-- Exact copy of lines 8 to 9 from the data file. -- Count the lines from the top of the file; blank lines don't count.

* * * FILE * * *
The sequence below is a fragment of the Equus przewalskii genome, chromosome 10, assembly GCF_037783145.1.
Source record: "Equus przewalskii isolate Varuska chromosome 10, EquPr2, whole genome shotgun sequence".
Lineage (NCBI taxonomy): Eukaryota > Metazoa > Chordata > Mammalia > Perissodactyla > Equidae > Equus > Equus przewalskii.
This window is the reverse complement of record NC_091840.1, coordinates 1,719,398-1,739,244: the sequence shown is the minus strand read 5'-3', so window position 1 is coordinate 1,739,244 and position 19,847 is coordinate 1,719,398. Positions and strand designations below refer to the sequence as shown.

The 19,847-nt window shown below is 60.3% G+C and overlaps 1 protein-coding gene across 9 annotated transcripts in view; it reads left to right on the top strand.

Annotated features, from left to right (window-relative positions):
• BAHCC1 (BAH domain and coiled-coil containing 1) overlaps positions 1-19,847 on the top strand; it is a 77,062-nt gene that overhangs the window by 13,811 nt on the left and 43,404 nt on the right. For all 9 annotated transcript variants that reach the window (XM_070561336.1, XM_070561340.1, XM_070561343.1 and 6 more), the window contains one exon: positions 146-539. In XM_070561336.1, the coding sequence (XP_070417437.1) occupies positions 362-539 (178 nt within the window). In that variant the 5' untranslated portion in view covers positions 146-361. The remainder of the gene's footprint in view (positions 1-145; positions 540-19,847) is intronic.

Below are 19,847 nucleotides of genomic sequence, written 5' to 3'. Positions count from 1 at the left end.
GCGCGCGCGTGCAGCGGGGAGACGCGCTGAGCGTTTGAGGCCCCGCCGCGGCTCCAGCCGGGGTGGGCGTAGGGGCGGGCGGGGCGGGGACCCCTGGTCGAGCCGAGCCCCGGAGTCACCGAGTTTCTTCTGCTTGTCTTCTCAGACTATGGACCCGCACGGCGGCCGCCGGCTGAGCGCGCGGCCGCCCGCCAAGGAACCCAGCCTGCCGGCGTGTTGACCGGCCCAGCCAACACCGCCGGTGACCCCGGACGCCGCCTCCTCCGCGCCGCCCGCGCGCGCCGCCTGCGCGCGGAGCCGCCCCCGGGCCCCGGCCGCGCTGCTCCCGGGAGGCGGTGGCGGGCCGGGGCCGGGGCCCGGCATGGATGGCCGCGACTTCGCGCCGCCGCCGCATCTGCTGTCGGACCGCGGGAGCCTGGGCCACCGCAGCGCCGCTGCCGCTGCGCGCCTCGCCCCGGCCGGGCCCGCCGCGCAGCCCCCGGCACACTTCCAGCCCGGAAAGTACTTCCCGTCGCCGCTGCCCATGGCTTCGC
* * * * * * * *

Below are 19,847 nucleotides of genomic sequence, written 5' to 3'. Positions count from 1 at the left end.
GCGCGCGCGTGCAGCGGGGAGACGCGCTGAGCGTTTGAGGCCCCGCCGCGGCTCCAGCCGGGGTGGGCGTAGGGGCGGGCGGGGCGGGGACCCCTGGTCGAGCCGAGCCCCGGAGTCACCGAGTTTCTTCTGCTTGTCTTCTCAGACTATGGACCCGCACGGCGGCCGCCGGCTGAGCGCGCGGCCGCCCGCCAAGGAACCCAGCCTGCCGGCGTGTTGACCGGCCCAGCCAACACCGCCGGTGACCCCGGACGCCGCCTCCTCCGCGCCGCCCGCGCGCGCCGCCTGCGCGCGGAGCCGCCCCCGGGCCCCGGCCGCGCTGCTCCCGGGAGGCGGTGGCGGGCCGGGGCCGGGGCCCGGCATGGATGGCCGCGACTTCGCGCCGCCGCCGCATCTGCTGTCGGACCGCGGGAGCCTGGGCCACCGCAGCGCCGCTGCCGCTGCGCGCCTCGCCCCGGCCGGGCCCGCCGCGCAGCCCCCGGCACACTTCCAGCCCGGAAAGTACTTCCCGTCGCCGCTGCCCATGGCTTCGC